What's That Bug? does not endorse extermination

Subject: Male and Female Fish Fly?
Location: Troy, VA
June 30, 2016 2:25 pm
I believe these are male and female fish flies. The female was very active while the male just sat there. I don’t think she ever closed her wings. I will draw no conclusions from this.
Signature: Grace Pedalino

Male Fishfly (Pectinate Antennae)

Male Fishfly (Pectinate Antennae)

Dear Grace,
We really love your newest images.  Perhaps you captured these Fishflies post-coital and he has completed his mission and now can contribute to the food chain, while she must have the energy to lay eggs in a nearby aquatic environment.  It is late in the season for Spring Fishflies, according to BugGuide, but your female appears to have serrate or saw-like antennae, a characteristic of the female Spring Fishfly as opposed to the female Summer Fishfly, though this is the season for the Summer Fishfly according to BugGuide, as both female and male Summer Fishflies have pectinate or comb-like antennae, along with only the male Spring Fishfly.  Read more about the Spring Fishfly,
Chauliodes rastricornis, on BugGuide and also read more about the Summer Fishfly, Chauliodes pectinicornis, on BugGuide.  It took us years finally to get images of mating, related Dobsonflies. We prefer your image of the male Fishfly on the white background as it better sets off his antennae.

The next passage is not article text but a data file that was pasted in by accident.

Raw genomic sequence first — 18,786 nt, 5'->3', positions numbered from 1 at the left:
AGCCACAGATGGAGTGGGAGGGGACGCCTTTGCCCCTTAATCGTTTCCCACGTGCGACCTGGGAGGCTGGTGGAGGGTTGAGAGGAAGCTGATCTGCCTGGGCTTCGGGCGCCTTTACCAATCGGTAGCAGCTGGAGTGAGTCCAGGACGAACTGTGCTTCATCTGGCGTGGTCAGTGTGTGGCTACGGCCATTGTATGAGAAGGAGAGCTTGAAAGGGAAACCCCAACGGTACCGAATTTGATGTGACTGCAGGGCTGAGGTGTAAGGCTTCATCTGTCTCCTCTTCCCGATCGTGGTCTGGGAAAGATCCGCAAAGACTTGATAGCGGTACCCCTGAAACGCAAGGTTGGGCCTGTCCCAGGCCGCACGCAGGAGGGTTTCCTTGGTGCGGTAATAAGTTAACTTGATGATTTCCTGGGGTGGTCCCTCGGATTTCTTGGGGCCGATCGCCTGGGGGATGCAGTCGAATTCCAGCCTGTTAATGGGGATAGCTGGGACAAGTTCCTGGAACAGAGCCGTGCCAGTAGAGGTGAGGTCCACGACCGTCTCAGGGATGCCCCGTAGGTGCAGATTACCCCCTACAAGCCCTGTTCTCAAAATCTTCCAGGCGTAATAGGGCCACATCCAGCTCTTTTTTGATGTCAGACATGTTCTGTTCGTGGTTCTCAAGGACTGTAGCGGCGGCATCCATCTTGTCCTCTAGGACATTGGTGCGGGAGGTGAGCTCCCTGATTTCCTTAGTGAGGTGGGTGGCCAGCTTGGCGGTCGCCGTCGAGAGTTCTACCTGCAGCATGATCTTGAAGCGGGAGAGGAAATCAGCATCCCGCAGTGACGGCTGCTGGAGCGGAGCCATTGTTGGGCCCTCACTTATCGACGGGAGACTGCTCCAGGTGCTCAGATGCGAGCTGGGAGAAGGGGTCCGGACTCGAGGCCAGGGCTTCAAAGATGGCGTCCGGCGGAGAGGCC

Female Fishfly (Filiform Antennae)

Female Fishfly (Serrate Antennae)

What's That Bug? does not endorse extermination

Subject: Black and Orange bugs that seem to attach together at back end
Location: Henderson, NV
June 15, 2016 8:53 am
Hi! I’m a new homeowner and found these bugs recently. They are normally single, but they will occasionally come together at their backside and even move in unison when I approach them. Do you know what I’m dealing with here? Thanks!
Signature: New Homeowner

Mating Small Milkweed Bugs

Mating Small Milkweed Bugs

Dear New Homeowner,
These are mating Small Milkweed Bugs, and they pose no threat to your new home.

What's That Bug? does not endorse extermination

Subject: Pls identify
Location: Southern Ontario, Frankford
June 6, 2016 5:14 pm
We have recently planted 32 various tree and shrubs on our property including maples spruce pines dogwood aspen etc and now have them ALL covered with these beetles. Can you pls idenitfy and advise on how to get rid of them.
Thank you
Signature: D DRAKE

Mating Rose Chafers

Mating Rose Chafers

Dear D DRAKE,
These are mating Rose Chafers,